The Greatest Generation Versus the 1960s
In my review of Anvil’s Pandora’s Legions, I talked about how the attitudes of Anvil’s generation, which we now frequently refer to as the “Greatest Generation,” affected his work. And this volume of reprinted stories is strongly influenced by the 1960s, an era that tried the talents of the generation who spent their youth prevailing in World War II. The generation was now reaching middle age, and moving into positions of authority. One of their own, John Fitzgerald Kennedy, had even become president of the United States. But the challenges they now found themselves facing defied straightforward solutions.
The first issue from the 1960s addressed in Interstellar Patrol is urban renewal. In the postwar era, American cities were decaying and crime and unrest were on the rise. The success of highway programs had facilitated a flight from cities to new and expanding suburbs. The government began looking for solutions, and funding programs to reshape city centers. My own personal impressions of these programs were negative: I saw whole blocks of the city where I was born bulldozed. Old wood and brick homes and local small businesses, were replaced by strip malls, and what I saw as impersonal, unattractive glass and cinderblock buildings. A new multiplex theater, with uncomfortable seats and tile floors, replaced the plush old Art Deco theater where I saw my first movies. High-rise apartment buildings, stark and unappealing warehouses for people, were opened to lower income families, who were then blamed for having poor attitudes when they expressed unhappiness about their surroundings. Big bureaucracies, like the Department of Housing and Urban Development, were created to manage these programs, but the impacts of their efforts seemed to defy attempts to control them.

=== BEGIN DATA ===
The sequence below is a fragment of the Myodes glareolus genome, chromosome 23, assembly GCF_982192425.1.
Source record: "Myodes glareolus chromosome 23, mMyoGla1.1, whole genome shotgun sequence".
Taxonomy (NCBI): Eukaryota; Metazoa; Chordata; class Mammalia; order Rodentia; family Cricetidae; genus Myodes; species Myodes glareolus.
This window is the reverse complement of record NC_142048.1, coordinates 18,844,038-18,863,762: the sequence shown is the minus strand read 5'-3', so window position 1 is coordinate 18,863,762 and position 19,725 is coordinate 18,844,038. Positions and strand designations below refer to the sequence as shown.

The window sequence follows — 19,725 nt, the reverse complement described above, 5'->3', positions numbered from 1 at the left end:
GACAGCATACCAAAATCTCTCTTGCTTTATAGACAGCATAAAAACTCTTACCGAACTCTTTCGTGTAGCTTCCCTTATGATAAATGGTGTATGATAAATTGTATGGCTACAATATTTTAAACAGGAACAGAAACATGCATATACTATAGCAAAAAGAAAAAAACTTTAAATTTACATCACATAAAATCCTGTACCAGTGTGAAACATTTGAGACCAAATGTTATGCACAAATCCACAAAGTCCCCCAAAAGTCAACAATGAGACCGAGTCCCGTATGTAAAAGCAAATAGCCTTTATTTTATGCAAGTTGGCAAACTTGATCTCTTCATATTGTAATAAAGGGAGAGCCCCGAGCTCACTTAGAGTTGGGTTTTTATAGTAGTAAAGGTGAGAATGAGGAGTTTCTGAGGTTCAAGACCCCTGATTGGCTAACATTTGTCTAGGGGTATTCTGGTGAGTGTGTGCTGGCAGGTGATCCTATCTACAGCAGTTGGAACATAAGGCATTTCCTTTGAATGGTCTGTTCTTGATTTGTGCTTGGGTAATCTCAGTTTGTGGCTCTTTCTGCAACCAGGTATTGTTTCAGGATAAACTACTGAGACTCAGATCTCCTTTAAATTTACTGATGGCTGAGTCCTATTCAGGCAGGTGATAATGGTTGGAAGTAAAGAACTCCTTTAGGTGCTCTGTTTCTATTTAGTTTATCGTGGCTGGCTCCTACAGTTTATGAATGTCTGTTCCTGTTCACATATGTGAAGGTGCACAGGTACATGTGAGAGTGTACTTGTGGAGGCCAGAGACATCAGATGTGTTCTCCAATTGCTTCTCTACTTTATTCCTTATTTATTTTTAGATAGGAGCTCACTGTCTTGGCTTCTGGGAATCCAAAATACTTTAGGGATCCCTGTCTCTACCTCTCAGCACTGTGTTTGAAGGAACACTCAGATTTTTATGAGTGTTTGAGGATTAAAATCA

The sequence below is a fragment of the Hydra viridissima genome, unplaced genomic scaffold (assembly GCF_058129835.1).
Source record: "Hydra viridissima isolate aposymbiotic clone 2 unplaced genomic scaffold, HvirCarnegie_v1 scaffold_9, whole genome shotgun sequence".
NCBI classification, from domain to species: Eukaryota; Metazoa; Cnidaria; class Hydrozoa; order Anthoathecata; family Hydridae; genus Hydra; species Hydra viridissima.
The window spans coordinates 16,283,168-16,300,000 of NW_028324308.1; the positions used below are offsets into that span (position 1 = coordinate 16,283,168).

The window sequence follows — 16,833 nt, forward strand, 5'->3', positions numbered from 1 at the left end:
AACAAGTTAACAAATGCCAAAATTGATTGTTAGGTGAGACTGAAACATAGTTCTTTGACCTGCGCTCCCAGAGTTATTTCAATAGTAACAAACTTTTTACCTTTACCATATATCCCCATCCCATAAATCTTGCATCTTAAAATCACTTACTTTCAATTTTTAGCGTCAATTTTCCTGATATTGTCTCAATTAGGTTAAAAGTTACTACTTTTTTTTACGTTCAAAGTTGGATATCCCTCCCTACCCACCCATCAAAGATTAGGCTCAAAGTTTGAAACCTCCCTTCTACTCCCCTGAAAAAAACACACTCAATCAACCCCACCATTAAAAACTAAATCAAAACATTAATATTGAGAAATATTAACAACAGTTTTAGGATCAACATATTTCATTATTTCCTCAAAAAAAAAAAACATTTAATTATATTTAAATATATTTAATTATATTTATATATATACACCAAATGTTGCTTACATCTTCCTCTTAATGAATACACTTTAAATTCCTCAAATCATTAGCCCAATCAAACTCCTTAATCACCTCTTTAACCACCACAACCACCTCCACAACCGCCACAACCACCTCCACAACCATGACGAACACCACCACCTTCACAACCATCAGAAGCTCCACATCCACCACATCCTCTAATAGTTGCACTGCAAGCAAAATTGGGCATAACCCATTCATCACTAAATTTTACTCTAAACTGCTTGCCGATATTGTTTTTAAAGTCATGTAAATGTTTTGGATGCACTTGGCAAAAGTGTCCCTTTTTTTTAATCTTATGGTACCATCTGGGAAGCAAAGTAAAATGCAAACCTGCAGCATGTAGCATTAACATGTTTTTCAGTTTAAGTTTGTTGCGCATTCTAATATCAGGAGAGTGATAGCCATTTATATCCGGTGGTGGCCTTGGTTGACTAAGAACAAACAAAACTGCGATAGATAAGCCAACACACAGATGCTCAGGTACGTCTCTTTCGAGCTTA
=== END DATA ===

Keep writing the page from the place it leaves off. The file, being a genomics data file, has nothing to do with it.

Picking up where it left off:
The second contemporary issue that influenced some of the stories in the book is the Vietnam War. In a world where nuclear weapons had made total war unthinkable, the Cold War was instead a period of regional conflicts. America had moved into Vietnam to stop the spread of communism, guided by the “domino theory,” which warned that the fall of even one country could lead to the fall of others. The asymmetrical tactics of irregular warfare had U.S. forces tied up in knots, and the American way of war that had led us to triumph in World War II was not working. The U.S. military bureaucracies and efforts to overwhelm the enemy with bigger and more capable forces were not enough to turn the tide of the conflict.
These challenges, and others that arose in this era, inspired many a tale in science fiction magazines. Reading my father’s Analog magazines, where many of Anvil’s stories appeared, I was exposed to a whole host of ideas about how the world worked—or perhaps I should say, how the writers thought it should work. Even at a young age, it was apparent to me that the situations in many stories were reverse-engineered to match the solutions the authors thought best, and were also adjusted to fit their various political biases.